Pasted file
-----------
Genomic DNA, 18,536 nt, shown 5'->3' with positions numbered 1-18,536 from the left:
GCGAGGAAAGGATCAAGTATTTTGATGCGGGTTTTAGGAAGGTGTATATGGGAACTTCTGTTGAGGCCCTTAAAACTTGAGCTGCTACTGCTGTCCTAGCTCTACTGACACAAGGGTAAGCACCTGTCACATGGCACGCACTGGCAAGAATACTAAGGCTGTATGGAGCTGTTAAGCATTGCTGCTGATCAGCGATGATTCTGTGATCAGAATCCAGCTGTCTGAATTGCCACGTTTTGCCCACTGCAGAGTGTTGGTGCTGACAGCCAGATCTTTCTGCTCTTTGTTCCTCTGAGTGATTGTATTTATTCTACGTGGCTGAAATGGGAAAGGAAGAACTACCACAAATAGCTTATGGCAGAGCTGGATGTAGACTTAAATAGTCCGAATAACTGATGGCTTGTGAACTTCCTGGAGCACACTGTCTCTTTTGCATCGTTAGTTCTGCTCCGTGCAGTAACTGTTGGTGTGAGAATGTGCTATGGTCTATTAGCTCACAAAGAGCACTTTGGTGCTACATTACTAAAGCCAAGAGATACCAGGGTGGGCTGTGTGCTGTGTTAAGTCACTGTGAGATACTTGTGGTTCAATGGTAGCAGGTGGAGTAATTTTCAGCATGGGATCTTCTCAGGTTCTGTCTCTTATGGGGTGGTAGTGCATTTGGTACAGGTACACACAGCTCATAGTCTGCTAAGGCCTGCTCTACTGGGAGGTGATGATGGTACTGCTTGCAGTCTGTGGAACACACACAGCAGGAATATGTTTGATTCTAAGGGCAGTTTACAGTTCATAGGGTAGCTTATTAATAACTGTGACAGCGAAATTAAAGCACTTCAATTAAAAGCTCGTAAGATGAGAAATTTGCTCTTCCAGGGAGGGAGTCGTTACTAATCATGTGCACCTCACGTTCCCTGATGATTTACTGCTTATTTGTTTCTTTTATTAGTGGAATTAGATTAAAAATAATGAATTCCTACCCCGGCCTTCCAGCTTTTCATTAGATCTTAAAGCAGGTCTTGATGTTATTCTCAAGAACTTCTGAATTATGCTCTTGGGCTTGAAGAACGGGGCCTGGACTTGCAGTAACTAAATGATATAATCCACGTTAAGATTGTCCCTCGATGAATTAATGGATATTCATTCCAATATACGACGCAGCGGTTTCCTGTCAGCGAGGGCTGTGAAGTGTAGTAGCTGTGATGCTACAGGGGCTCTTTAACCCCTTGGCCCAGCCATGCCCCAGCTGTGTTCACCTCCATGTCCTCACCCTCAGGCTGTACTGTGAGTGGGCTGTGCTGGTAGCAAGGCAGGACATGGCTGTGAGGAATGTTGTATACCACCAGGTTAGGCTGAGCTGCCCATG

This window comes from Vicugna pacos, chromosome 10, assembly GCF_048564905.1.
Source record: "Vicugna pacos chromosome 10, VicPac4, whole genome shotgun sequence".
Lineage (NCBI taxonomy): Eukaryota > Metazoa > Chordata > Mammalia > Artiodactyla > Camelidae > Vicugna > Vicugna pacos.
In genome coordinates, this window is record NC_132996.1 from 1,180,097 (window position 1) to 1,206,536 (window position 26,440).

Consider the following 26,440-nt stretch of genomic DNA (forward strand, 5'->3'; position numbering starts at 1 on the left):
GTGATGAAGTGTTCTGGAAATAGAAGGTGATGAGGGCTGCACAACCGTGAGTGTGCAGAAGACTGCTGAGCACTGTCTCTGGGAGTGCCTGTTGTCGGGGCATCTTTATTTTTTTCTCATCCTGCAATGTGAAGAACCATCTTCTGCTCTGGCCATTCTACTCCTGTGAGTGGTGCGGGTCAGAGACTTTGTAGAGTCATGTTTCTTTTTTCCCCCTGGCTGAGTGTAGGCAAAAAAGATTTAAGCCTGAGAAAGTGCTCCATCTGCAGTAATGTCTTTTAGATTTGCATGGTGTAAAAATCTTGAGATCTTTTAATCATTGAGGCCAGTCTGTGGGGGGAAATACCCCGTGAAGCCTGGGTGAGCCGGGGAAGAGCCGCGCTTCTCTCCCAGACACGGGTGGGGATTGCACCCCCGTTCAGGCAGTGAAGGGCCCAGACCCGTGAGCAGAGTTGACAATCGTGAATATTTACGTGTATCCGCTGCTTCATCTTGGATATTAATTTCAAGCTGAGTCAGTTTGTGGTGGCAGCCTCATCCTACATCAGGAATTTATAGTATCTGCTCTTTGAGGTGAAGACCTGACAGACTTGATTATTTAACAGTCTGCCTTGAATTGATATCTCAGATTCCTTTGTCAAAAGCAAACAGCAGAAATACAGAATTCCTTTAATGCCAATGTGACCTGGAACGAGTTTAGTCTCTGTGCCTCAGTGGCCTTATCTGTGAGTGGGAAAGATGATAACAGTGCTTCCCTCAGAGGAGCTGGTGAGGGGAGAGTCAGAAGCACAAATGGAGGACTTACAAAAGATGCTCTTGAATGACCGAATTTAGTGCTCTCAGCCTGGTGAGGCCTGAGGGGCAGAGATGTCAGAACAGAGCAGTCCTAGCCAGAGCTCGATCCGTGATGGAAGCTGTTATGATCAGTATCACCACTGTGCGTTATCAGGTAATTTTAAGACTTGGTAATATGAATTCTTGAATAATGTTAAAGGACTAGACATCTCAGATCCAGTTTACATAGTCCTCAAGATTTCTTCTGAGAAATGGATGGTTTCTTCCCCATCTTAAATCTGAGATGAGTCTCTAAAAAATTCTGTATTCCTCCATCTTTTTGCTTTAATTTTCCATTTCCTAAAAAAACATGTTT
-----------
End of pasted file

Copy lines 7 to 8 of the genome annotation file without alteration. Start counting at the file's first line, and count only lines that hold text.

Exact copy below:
Consider the following 26,440-nt stretch of genomic DNA (forward strand, 5'->3'; position numbering starts at 1 on the left):
GTGATGAAGTGTTCTGGAAATAGAAGGTGATGAGGGCTGCACAACCGTGAGTGTGCAGAAGACTGCTGAGCACTGTCTCTGGGAGTGCCTGTTGTCGGGGCATCTTTATTTTTTTCTCATCCTGCAATGTGAAGAACCATCTTCTGCTCTGGCCATTCTACTCCTGTGAGTGGTGCGGGTCAGAGACTTTGTAGAGTCATGTTTCTTTTTTCCCCCTGGCTGAGTGTAGGCAAAAAAGATTTAAGCCTGAGAAAGTGCTCCATCTGCAGTAATGTCTTTTAGATTTGCATGGTGTAAAAATCTTGAGATCTTTTAATCATTGAGGCCAGTCTGTGGGGGGAAATACCCCGTGAAGCCTGGGTGAGCCGGGGAAGAGCCGCGCTTCTCTCCCAGACACGGGTGGGGATTGCACCCCCGTTCAGGCAGTGAAGGGCCCAGACCCGTGAGCAGAGTTGACAATCGTGAATATTTACGTGTATCCGCTGCTTCATCTTGGATATTAATTTCAAGCTGAGTCAGTTTGTGGTGGCAGCCTCATCCTACATCAGGAATTTATAGTATCTGCTCTTTGAGGTGAAGACCTGACAGACTTGATTATTTAACAGTCTGCCTTGAATTGATATCTCAGATTCCTTTGTCAAAAGCAAACAGCAGAAATACAGAATTCCTTTAATGCCAATGTGACCTGGAACGAGTTTAGTCTCTGTGCCTCAGTGGCCTTATCTGTGAGTGGGAAAGATGATAACAGTGCTTCCCTCAGAGGAGCTGGTGAGGGGAGAGTCAGAAGCACAAATGGAGGACTTACAAAAGATGCTCTTGAATGACCGAATTTAGTGCTCTCAGCCTGGTGAGGCCTGAGGGGCAGAGATGTCAGAACAGAGCAGTCCTAGCCAGAGCTCGATCCGTGATGGAAGCTGTTATGATCAGTATCACCACTGTGCGTTATCAGGTAATTTTAAGACTTGGTAATATGAATTCTTGAATAATGTTAAAGGACTAGACATCTCAGATCCAGTTTACATAGTCCTCAAGATTTCTTCTGAGAAATGGATGGTTTCTTCCCCATCTTAAATCTGAGATGAGTCTCTAAAAAATTCTGTATTCCTCCATCTTTTTGCTTTAATTTTCCATTTCCTAAAAAAACATGTTT